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Luster is an appearance retention issue that can apply for both synthetic and woolen fibers. Some fiber start out with luster and then degrade. This degradation of appearance my look like fading, but it is hard to tell what color is being affected.


For synthetics, delustering is due to ultraviolet disintegration. Olefin is most susceptible to this and polyester has the least problem. The dye on nylon with fade before the fiber. When nylon degrades, it turns into a powder that looks like this when rubbed against a black cloth:

Below is a comparison of an original carpet next to an installed carpet with a delustering problem.

The cause for this could be either too much ultraviolet rays coming from either natural or artificial light source or it could be because ultraviolet inhibitors were not added or got washed out of the yarn during manufacturing. To determine who is to blame, run 200 to 300 hours of AATCC 16 E. Each cycle of AATCC 16 E is 20 hours, so that will be 10 to 15 cycles. (Some mills set an in-house standard of 200 hours while 300 hours is what most others test for). If the test sample does not delustered or turn into powder, then there is too much ultraviolet light; if it does, then the fiber is defective.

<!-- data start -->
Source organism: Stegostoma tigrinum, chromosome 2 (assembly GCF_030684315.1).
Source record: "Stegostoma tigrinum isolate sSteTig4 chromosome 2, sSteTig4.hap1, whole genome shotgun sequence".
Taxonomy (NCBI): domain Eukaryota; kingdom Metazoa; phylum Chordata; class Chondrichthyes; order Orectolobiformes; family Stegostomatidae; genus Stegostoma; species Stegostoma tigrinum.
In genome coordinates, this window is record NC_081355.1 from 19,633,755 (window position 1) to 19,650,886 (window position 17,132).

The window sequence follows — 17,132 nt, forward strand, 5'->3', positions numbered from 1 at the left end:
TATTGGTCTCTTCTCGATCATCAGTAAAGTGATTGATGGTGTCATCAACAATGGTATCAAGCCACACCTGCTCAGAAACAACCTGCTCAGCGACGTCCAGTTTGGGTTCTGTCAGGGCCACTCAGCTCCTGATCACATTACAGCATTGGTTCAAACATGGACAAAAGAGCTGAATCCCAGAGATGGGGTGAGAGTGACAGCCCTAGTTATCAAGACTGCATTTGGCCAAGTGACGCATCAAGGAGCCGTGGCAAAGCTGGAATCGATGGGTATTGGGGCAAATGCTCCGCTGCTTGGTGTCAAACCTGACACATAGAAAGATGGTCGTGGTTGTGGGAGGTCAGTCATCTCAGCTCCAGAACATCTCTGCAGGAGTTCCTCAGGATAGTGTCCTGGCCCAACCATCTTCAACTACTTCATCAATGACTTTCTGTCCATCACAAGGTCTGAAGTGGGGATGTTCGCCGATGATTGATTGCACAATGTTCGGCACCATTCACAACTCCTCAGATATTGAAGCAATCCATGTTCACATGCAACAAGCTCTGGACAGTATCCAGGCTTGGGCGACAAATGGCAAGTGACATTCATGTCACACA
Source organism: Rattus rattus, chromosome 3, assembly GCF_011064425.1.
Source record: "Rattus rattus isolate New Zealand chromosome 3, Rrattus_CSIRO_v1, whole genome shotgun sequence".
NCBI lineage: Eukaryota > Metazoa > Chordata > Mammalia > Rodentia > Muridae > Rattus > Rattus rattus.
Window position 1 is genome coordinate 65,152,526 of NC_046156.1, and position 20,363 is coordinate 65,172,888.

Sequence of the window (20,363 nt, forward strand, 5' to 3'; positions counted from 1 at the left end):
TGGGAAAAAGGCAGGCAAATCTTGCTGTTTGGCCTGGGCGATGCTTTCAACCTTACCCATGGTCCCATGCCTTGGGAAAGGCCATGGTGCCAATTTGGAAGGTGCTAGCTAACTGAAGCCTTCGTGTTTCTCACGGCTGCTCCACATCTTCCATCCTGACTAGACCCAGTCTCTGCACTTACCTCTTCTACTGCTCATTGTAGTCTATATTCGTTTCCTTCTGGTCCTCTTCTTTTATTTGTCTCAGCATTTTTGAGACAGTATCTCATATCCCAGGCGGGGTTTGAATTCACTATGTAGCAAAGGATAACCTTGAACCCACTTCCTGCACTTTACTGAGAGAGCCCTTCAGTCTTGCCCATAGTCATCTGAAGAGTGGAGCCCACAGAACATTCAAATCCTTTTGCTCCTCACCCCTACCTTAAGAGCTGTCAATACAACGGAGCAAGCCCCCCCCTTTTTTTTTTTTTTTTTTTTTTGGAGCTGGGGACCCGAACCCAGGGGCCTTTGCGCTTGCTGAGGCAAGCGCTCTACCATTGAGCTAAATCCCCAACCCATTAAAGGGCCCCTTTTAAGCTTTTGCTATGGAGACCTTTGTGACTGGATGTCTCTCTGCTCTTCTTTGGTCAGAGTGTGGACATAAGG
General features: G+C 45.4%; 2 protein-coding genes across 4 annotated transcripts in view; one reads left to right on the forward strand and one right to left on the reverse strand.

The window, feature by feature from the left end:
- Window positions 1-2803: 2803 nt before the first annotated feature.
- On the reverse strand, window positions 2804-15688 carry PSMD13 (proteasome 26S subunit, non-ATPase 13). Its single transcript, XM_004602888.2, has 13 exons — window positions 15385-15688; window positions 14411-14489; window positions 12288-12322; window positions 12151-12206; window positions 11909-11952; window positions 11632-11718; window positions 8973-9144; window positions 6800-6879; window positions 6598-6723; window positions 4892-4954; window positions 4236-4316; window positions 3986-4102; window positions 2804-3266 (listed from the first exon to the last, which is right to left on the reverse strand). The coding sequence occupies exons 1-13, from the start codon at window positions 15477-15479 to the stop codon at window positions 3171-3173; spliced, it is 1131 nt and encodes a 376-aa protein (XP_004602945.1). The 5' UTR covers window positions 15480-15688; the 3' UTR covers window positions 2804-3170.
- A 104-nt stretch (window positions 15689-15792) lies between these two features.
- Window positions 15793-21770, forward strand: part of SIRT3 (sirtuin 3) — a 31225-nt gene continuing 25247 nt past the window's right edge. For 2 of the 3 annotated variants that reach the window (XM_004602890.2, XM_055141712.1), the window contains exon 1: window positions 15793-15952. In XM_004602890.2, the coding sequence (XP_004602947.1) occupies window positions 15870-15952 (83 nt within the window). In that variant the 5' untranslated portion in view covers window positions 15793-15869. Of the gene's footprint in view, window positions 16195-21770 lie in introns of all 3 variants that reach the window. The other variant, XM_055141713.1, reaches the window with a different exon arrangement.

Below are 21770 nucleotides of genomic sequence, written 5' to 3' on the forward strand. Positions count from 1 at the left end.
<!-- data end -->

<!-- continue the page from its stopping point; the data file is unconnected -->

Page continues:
Luster in woolen fibers is likely due to medulated fibers. Medulated fibers are ones that have hollow regions inside the filaments. These hollow regions increase the resiliency of the yarn and are more prone to become brittle. They also look lighter in shade or almost white due to a lesser ability to hold dye. Berber is carpet is an example of a woolen style that has medulated fibers. Thus, Berber yarn is not twisted. In addition, true Berbers are made from naturally pigmented light brown, dark brown and black hues.

The FLOOR COVERING DICTIONARY has the following definition:
variegated wool
(1) Wool exhibiting streaks of various colors in individual staples, a sign of bad breeding. (2) A blend especially formed by mixing discolored lots of wool.
Variegated Wool has excesses amounts of medulated filaments. The picture below is an example of what can happen to the areas most frequently traveled is just a few days; all three primaries are affected. In addition is a delustering effect and there are white streaks.



A test for medulated woolen fibers is to soak them in a solution of 69% oil of aniseed and 31% benzyl alcohol. This solution has a light refractive of 1.576; wool is 1.548. Thus, non-medulated fiber will become invisible; medulated ones will become white. The degree of medullation will be proportional to its degree of whiteness.  The container needs to be black to show the contrast.